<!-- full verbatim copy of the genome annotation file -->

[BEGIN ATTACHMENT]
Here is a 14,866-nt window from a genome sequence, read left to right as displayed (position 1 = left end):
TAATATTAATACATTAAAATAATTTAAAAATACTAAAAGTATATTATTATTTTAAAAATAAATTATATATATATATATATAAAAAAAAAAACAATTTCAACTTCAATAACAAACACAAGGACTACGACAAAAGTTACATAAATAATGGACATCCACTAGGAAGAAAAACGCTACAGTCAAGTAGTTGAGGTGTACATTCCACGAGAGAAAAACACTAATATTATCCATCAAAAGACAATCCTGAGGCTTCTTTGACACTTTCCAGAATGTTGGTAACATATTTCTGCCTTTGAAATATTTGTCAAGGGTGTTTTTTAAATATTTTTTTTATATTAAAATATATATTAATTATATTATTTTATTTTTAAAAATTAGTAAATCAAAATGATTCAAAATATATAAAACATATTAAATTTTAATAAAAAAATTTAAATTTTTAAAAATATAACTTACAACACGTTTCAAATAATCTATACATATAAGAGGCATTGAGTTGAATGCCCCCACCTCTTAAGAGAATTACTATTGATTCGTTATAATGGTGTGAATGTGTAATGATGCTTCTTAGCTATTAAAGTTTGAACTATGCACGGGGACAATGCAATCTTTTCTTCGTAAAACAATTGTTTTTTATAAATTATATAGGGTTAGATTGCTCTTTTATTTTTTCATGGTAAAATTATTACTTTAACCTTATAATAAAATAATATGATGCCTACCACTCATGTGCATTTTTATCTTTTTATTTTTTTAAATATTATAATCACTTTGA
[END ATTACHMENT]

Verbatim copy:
Here is a 14,866-nt window from a genome sequence, read left to right as displayed (position 1 = left end):
TAATATTAATACATTAAAATAATTTAAAAATACTAAAAGTATATTATTATTTTAAAAATAAATTATATATATATATATATAAAAAAAAAAACAATTTCAACTTCAATAACAAACACAAGGACTACGACAAAAGTTACATAAATAATGGACATCCACTAGGAAGAAAAACGCTACAGTCAAGTAGTTGAGGTGTACATTCCACGAGAGAAAAACACTAATATTATCCATCAAAAGACAATCCTGAGGCTTCTTTGACACTTTCCAGAATGTTGGTAACATATTTCTGCCTTTGAAATATTTGTCAAGGGTGTTTTTTAAATATTTTTTTTATATTAAAATATATATTAATTATATTATTTTATTTTTAAAAATTAGTAAATCAAAATGATTCAAAATATATAAAACATATTAAATTTTAATAAAAAAATTTAAATTTTTAAAAATATAACTTACAACACGTTTCAAATAATCTATACATATAAGAGGCATTGAGTTGAATGCCCCCACCTCTTAAGAGAATTACTATTGATTCGTTATAATGGTGTGAATGTGTAATGATGCTTCTTAGCTATTAAAGTTTGAACTATGCACGGGGACAATGCAATCTTTTCTTCGTAAAACAATTGTTTTTTATAAATTATATAGGGTTAGATTGCTCTTTTATTTTTTCATGGTAAAATTATTACTTTAACCTTATAATAAAATAATATGATGCCTACCACTCATGTGCATTTTTATCTTTTTATTTTTTTAAATATTATAATCACTTTGA